Relief Effort
By Elise Ackerman

As Mohammad Salim is overcome by emotions, Samina Sundas takes the podiumand

Mohammed Shaffi had steeled himself to speak about the earthquake that destroyed his home village in Kashmir last month. But when he tried to take the podium Thursday morning at the First Presbyterian Church in Palo Alto, he broke into sobs.
``Fifty-two members of my family have died,'' he said in a choked voice. The 45-year-old Saratoga grocery store owner covered his face with his hands.
Samina Sundas, executive director of American Muslim Voice, a Newark-based advocacy group, had brought Shaffi to the church, along with several dozen leaders of various religious organizations and peace groups, to combat the ``compassion fatigue'' that has undercut relief efforts in South Asia just as winter sets in.
``The first wave of people who died, we couldn't do anything,'' Sundas said. ``But we could save the second wave of people who are going to die because we cannot provide them with food, shelter, water, emergency needs.''
As of Wednesday, the United Nations said donors have given less than 25 percent of the $550 million needed for relief efforts in Pakistan and India. Earlier this year, donors gave $871 million in the wake of the Indian Ocean tsunami.
The United States initially pledged $50 million in earthquake relief. By comparison, American Muslim organizations pledged $10 million and Muslim countries pledged more than $1 billion to help the victims of Katrina.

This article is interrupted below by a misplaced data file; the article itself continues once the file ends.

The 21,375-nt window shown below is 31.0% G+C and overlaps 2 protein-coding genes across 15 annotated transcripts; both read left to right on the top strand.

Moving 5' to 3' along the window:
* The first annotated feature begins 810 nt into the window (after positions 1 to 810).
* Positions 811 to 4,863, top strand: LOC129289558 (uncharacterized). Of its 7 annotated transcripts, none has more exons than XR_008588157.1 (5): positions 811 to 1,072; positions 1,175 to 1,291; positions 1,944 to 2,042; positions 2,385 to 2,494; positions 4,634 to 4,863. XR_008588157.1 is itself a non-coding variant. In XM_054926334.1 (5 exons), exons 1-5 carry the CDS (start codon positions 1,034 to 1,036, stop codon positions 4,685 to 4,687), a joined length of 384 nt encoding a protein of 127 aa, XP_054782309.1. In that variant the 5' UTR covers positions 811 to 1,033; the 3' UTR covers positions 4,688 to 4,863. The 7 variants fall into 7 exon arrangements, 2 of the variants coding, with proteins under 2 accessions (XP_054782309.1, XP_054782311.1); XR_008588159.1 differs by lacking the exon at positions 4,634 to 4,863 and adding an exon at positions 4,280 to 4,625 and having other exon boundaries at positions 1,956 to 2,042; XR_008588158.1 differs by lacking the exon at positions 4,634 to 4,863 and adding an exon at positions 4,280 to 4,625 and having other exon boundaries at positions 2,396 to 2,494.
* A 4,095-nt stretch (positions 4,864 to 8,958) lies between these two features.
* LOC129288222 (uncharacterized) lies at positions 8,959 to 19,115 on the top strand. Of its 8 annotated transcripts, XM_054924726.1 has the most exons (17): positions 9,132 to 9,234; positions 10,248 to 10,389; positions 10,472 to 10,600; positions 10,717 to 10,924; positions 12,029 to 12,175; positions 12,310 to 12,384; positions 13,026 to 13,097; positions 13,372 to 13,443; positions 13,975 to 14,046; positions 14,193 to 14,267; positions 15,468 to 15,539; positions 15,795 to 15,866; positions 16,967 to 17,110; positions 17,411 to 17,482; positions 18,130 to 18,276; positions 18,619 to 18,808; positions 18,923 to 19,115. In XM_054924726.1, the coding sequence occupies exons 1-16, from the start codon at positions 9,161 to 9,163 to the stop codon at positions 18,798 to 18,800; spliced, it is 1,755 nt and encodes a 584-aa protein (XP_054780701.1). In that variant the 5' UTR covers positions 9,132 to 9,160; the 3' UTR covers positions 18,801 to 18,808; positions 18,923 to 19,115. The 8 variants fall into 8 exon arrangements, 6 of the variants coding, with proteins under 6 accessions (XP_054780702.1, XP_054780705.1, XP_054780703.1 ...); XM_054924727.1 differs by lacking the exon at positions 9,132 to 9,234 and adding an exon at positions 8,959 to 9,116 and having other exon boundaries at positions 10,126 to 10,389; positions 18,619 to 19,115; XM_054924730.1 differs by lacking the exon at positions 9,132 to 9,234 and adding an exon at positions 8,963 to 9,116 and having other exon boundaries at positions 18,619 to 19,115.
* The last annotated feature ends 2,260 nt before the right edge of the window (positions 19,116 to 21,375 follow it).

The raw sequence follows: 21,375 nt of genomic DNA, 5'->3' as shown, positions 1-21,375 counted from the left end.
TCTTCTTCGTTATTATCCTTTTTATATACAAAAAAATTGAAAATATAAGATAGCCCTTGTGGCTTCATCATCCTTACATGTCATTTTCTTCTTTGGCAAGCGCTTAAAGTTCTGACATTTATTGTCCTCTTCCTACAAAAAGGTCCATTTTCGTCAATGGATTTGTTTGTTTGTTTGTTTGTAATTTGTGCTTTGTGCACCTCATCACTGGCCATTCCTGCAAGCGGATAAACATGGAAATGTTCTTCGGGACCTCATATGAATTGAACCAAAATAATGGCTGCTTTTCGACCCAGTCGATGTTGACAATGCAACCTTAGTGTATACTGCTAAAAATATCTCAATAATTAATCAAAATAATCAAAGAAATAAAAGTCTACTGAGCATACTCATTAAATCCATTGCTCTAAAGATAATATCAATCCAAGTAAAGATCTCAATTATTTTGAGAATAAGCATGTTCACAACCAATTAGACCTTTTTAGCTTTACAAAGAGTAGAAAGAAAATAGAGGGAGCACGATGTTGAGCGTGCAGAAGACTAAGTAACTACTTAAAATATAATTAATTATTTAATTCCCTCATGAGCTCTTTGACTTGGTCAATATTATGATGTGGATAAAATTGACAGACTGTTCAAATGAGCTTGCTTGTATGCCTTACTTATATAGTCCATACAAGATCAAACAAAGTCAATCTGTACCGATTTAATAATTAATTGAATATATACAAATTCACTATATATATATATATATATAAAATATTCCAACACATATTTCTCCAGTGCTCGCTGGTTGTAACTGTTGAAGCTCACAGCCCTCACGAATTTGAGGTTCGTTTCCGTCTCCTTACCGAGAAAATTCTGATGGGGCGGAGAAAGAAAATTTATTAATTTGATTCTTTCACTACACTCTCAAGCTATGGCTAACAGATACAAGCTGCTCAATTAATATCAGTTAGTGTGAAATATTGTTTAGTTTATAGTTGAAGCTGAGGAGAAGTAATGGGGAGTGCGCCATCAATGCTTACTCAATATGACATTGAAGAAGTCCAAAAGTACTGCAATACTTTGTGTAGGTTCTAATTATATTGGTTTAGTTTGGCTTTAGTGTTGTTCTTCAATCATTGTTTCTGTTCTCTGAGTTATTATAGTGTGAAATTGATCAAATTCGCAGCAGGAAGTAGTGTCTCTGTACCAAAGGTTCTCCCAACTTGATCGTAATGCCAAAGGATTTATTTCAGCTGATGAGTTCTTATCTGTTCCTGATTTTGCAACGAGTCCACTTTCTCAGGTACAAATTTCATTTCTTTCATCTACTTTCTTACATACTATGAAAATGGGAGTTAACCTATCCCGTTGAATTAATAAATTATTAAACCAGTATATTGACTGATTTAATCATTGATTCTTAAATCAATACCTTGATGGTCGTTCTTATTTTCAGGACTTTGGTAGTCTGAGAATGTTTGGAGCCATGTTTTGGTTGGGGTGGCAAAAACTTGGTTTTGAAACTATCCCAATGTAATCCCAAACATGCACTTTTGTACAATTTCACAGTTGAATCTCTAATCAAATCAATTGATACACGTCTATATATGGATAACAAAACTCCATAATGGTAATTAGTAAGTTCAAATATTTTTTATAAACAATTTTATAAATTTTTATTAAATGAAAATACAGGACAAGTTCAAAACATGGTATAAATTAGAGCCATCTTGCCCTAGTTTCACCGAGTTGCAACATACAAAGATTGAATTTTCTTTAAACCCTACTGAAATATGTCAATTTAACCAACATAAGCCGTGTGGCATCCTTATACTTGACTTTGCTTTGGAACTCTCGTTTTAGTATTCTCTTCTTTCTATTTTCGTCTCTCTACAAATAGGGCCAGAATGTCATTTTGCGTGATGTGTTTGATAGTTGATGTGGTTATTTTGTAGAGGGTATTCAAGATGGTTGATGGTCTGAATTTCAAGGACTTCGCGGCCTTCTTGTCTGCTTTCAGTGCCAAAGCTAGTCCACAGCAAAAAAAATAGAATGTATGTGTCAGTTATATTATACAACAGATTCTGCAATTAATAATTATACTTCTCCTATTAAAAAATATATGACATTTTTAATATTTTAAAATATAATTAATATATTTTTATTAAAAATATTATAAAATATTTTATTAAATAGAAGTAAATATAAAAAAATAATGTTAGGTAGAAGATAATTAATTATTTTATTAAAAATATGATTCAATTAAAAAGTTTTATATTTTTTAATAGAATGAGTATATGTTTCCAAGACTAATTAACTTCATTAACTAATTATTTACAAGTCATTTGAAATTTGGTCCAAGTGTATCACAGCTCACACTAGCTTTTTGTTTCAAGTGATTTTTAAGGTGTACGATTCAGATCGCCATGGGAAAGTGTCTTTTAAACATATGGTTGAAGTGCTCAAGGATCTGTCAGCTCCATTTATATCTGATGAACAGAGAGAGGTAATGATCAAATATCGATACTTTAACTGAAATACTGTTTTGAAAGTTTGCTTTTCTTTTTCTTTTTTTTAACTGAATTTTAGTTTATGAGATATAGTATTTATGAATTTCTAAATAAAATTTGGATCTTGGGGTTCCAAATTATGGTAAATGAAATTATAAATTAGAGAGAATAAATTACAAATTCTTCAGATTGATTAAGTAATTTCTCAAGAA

According to the United Nations News Service, the current death toll from the quake is 73,000. Between 3.2 million and 3.5 million people are believed to need medical care.
The UN Office for the Coordination of Humanitarian Affairs has listed shelter as ``the overriding priority'' for earthquake victims and estimated an urgent need for 100,000 to 200,000 tents.
Kirsten Moller, the executive director of Global Exchange in San Francisco, noted that a $100 donation can buy one tent. ``That's not that much for us to be able to ask our friends and our neighbors, our congregations, our organizations, to give,'' she said.
Palo Alto Mayor Jim Burch said it was ``an obscenity'' that the federal government is spending billions of dollars on the war in Iraq ``when those resources could be redirected.''
``Then I go to NASA and I see we are planning to go to Mars, to see if there is water there, and I say, why don't you spend your time providing clean, drinkable water for the people who are here?'' Burch said.
Shaffi said he asked a brother who is living in Karachi to go to their village in the Pakistan-administered region of Kashmir. ``He said everything is gone,'' Shaffi recalled. The family is ``sitting on the ground,'' Shaffi said. ``The snow is coming. The rain is there.''
During the past few days, Shaffi said, four of his nieces and nephews have died, bringing the family death toll to 52.
Sundas said she asked other local Pakistanis to speak, but they are too grief-stricken.
Sundas called on Americans to participate in a ``global week of giving'' from Nov. 21 to 27. (Courtesy Mercury News)

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